The wind on Lake Erie is rumbling and raging just half a block north from where I sit, howling like a freight train. A cold snap came in last night, temperatures plunging into the teens.
This is January in Cleveland: the beginning of a new year and all of the attendant hopes that come along with it, but a reminder that one must first endure a brutal, desolate period before reaching the promise of spring.
In many ways, the present state of Cleveland and the rest of the Rust Belt is similar. There are memories of warm summers when growth and development led to dreams of infinite possibility; recollections of golden autumn, when the region was at the peak of its powers and beauty; all before slipping towards the cold, the decay, the near-death that soon overtook it.
The Rust Belt has had a rough go of things over the course of the past half century. And with a host of forces working against it, the foreseeable future will be a major challenge as well.
Cities must lead
Now, more than ever, we need cities to lead the charge into the future. If they don’t, there won’t be much of a future to charge into.
Among the many challenges facing cities these days are rampant economic inequality, increasing digital dominance of commerce and communication (and the blending of commerce and communication), mistrust of public institutions and the press, and dwindling funding from state and federal government sources to make vital investments in people and places.
The elephant in the room, though, is climate change. Whether we’re talking about the built environment, the economy, or transportation, it all circles back to the fact that environmental catastrophe is speeding towards humankind, and the only intelligent thing to do — to say nothing of the moral thing to do — is make every effort to avert and mitigate the worst doomsday scenarios.
And in the absence of true leadership at the federal and state levels, Rust Belt cities — from Cleveland to Detroit, Chicago to Pittsburgh, Buffalo to Milwaukee, and everywhere in between — have an opportunity, should they seize it, to lead that charge.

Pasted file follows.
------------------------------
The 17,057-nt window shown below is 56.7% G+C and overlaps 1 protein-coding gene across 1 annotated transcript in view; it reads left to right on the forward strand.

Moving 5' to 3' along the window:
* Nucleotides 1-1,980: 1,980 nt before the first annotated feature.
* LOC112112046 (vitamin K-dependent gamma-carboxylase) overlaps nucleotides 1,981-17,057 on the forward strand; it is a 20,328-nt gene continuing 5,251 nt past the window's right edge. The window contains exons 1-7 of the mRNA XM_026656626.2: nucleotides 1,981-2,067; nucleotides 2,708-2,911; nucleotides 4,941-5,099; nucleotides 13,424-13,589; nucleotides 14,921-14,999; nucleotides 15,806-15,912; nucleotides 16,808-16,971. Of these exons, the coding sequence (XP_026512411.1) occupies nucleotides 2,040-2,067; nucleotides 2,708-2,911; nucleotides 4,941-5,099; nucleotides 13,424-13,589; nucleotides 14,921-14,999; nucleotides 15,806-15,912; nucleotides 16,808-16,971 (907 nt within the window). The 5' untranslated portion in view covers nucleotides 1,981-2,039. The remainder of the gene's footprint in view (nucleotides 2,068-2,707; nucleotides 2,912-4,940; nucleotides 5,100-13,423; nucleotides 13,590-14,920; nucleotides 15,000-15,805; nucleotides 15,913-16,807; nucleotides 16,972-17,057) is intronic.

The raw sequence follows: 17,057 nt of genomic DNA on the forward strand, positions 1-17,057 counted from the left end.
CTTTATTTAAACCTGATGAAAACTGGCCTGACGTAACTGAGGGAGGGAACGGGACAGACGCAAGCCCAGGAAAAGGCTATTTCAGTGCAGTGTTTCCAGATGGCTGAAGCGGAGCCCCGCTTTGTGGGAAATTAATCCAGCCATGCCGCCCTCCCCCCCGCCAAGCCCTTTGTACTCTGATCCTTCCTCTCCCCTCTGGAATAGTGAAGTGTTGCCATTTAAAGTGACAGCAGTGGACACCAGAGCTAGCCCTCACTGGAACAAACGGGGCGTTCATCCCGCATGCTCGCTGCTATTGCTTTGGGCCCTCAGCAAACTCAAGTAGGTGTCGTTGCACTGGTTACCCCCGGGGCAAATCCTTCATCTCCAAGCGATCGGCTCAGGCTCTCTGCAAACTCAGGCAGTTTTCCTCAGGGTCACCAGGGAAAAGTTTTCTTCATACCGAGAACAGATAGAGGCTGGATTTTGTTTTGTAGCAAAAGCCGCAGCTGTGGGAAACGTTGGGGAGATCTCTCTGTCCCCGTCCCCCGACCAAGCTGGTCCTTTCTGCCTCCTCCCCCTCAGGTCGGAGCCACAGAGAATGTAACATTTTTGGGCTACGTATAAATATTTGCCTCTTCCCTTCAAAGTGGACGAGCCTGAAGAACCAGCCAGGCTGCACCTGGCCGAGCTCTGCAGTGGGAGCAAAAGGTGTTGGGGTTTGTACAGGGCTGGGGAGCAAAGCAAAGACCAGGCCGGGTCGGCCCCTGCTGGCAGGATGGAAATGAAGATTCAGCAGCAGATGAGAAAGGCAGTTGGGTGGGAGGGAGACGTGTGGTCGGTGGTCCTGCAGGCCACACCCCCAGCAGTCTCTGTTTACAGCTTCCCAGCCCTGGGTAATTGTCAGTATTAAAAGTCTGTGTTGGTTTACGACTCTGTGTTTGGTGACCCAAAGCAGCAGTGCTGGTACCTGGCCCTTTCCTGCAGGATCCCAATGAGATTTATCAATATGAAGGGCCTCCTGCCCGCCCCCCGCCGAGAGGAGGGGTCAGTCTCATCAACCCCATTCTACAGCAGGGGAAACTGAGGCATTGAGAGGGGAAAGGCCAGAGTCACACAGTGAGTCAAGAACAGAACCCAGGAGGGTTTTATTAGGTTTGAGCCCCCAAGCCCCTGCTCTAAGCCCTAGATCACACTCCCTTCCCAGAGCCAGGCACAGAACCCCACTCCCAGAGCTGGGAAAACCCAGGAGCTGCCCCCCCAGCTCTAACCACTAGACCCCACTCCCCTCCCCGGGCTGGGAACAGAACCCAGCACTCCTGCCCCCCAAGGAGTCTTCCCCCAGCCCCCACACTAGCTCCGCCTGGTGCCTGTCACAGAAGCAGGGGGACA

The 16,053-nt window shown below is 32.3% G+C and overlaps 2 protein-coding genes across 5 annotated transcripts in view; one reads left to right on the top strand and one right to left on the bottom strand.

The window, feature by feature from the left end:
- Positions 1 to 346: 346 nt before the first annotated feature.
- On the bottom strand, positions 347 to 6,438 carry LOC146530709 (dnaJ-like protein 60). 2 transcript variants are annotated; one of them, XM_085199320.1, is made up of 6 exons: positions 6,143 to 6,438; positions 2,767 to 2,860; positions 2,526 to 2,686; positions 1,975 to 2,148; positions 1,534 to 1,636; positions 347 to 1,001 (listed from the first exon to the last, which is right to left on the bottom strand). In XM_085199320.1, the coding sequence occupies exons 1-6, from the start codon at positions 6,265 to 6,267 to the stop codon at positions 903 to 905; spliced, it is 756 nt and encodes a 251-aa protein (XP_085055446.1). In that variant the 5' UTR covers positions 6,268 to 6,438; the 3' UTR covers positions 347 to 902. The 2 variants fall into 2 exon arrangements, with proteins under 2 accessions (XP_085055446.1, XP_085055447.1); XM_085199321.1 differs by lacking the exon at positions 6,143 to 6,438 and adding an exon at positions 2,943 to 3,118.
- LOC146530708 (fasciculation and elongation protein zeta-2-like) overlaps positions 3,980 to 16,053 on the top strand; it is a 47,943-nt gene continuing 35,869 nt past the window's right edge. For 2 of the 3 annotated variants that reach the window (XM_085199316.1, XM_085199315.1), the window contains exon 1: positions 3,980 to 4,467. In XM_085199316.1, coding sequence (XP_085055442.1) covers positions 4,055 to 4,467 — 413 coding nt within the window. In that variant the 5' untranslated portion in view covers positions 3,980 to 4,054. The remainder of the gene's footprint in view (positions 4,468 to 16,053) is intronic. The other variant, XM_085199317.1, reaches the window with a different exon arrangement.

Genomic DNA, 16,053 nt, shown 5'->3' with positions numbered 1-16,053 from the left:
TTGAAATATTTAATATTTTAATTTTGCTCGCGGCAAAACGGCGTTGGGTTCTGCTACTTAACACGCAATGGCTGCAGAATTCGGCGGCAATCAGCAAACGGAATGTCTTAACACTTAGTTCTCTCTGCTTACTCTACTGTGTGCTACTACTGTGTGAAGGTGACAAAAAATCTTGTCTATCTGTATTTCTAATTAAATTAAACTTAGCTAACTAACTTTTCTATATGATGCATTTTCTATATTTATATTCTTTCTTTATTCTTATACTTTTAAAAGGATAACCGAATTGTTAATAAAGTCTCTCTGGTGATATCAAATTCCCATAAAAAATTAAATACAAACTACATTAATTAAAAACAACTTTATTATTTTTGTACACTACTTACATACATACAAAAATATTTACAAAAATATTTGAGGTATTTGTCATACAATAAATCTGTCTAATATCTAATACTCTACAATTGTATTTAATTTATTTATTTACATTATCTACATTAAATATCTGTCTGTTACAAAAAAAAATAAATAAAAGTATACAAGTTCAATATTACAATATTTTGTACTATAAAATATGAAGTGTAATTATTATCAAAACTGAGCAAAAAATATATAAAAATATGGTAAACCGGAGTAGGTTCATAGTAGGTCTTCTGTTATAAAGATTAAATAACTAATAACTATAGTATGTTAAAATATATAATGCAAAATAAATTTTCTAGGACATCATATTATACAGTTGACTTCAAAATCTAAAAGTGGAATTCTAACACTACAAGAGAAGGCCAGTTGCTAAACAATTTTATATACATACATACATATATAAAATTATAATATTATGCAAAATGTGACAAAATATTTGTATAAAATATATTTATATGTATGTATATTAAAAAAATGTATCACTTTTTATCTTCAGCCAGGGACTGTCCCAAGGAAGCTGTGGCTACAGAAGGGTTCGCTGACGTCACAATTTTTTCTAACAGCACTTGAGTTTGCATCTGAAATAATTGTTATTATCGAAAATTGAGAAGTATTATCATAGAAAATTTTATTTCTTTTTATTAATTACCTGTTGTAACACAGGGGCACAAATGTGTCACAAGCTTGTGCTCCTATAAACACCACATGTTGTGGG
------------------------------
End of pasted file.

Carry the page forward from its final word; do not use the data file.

That’s what I’m interested in documenting.
Starting a conversation
My hope for writing on Rust Belt cities is not to solve every problem (or any problem, really) and it’s certainly not to hand out prescriptions to remedy the myriad issues that the region faces. The forces at play are complex, interconnected with people, local history, politics, and the world economy, and so long-established that there really isn’t one silver bullet that can be deployed.
What I would like more than anything is simply to start a conversation, to build community, to learn from others.
I will write about ideas. Give examples of things that, as part of a whole, collective effort, could further the process of revitalizing these places. I will share news of developments in the urban planning realm where useful, offer constructive critique of current and previous efforts, and bring firsthand accounts from people who are involved in the processes and projects that, across the Rust Belt — in large legacy cities, mid-sized metros, and small towns alike — are attempting to propel places to adapt, change, and thrive.
I don’t intend to engage in the kind of virtue signaling and arrogance that pervades a lot of urban planning writing. Yes, I support a brand of planning that values transit, human-scale development, a variety of affordable housing choices, increased density, and a mix of uses, but I’ve also been working in the profession long enough to know that, ultimately, the people of a community have to decide for themselves what they want.
A conversation is all I’m interested in starting. There are many fine publications both online and in print that tackle these issues, and my purpose here isn’t to step on their toes. All I want is to lend my own perspective as a supplement to the work of all those dedicated folks.
What right do I have to write about any of this? Well, I have been an urban planner now for nearly a dozen years. I have done it at the neighborhood, city, and county level. I don’t claim to possess any authority, only a keen interest in learning, in exploring the issues and possible solutions of my home, the Rust Belt.
Urban planning — and cities themselves, really — exists at the intersection of possibility and reality. That’s what drew me to the profession, and what keeps me engaged all these years later.
Out of a bleak winter, hope
Much as it can seem impossible in the midst of a frigid January to look forward to the warming spring, it’s often difficult to retain confidence that better days may lie ahead for the Rust Belt.
Years of decline, disinvestment, and degradation can wear down even the most optimistic among us. But I sincerely believe it’s possible that the dark days will lead to light if we persevere, engage honestly and collectively, and bring proper foresight to bear.
The Rust Belt was once a thriving region, an economic engine of the country and the world, a place of culture and citizenship. A more pessimistic person would fail to find a pulse left here now, but, though it may be faint, the people and places of the Rust Belt still have life pumping in their veins, and that’s a start.
That’s a reason to believe.
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